8.
Thromb Haemost ; 122(9): 1567-1572, 2022 Sep.
Article in English | MEDLINE | ID: covidwho-1730360

ABSTRACT

BACKGROUND: Severe acute respiratory syndrome coronavirus-2 (SARS-CoV-2)-related pneumonia is associated with venous and arterial thrombosis. Aim of the study was to find out a new score for predicting thrombosis in patients with SARS-CoV-2. METHODS: We included a cohort of 674 patients affected by SARS-CoV-2, not requiring intensive care units, and followed-up during the hospitalization until discharge. Routine analyses performed at in-hospital admission included also serum albumin and D-dimer while arterial and venous thromboses were the endpoints of the study. RESULTS: During the follow-up, 110 thrombotic events were registered; patients with thrombotic events were older and had lower albumin and higher D-dimer, compared with thrombotic event-free ones. On multivariable logistic regression with step-by-step procedure age, serum albumin, and D-dimer were independently associated with thrombotic events. The linear combination of age, D-dimer, and albumin allowed to build-up the ADA (age-D-dimer-albumin) score, whose area under the curve (AUC) was 0.752 (95% confidence interval [CI], 0.708-0.795). ADA score was internally validated by bootstrap sampling procedure giving an AUC of 0.752 (95% CI: 0.708-0.794). CONCLUSION: Combination of age, D-dimer, and albumin in the ADA score allows identifying SARS-CoV-2 patients at higher risk of thrombotic events.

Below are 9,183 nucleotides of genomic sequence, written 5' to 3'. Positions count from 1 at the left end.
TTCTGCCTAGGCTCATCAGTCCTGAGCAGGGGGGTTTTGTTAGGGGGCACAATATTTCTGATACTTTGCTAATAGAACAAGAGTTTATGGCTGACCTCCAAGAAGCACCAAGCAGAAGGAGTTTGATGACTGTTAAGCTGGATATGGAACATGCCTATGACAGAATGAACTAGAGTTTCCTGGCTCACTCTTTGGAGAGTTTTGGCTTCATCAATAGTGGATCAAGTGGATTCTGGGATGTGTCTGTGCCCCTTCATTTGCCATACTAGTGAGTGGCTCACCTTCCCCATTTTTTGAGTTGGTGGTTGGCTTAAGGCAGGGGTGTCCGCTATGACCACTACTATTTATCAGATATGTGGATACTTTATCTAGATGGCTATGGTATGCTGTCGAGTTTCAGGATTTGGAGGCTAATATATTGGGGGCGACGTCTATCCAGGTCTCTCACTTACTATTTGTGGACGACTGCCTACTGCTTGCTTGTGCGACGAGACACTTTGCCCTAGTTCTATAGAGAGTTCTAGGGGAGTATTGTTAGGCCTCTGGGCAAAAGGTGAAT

Subject(s)
COVID-19 , Thrombosis , Fibrin Fibrinogen Degradation Products , Humans , SARS-CoV-2 , Serum Albumin
9.
Eur J Clin Microbiol Infect Dis ; 41(3): 495-500, 2022 Mar.
Article in English | MEDLINE | ID: covidwho-1603573

ABSTRACT

The objective was to study ceftazidime-avibactam resistant and susceptible Klebsiella pneumoniae isolated from a patient admitted to the Policlinico Umberto I of Rome for SARS-CoV2. Data on the evolution of patient's conditions, antimicrobial therapies, and microbiological data were collected. Whole-genome sequencing performed by Illumina and Nanopore sequencing methods were used to type the strains. During the hospitalization, a SARS-CoV2-infected patient was colonized by a KPC-producing K. pneumoniae strain and empirically treated with ceftazidime-avibactam (CZA) when presenting spiking fever symptoms. Successively, ST2502 CZA-resistant strain producing the KPC-31 variant gave a pulmonary infection to the patient. The infection was treated with high doses of meropenem. The KPC-31-producing strain disappeared but the patient remained colonized by a KPC-3-producing K. pneumoniae strain. An interplay between highly conserved KPC-31- and KPC-3-producing ST2502 strains occurred in the SARS-CoV2 patient during the hospitalization, selected by CZA and carbapenem treatments, respectively.


Subject(s)
Anti-Bacterial Agents , COVID-19 , Klebsiella Infections , Meropenem , Anti-Bacterial Agents/therapeutic use , Bacterial Proteins/genetics , COVID-19/complications , Ceftazidime/therapeutic use , Drug Combinations , Humans , Klebsiella Infections/drug therapy , Klebsiella pneumoniae/genetics , Meropenem/therapeutic use , Microbial Sensitivity Tests , beta-Lactamases/genetics
10.
Thromb Haemost ; 122(2): 257-266, 2022 02.
Article in English | MEDLINE | ID: covidwho-1592074

ABSTRACT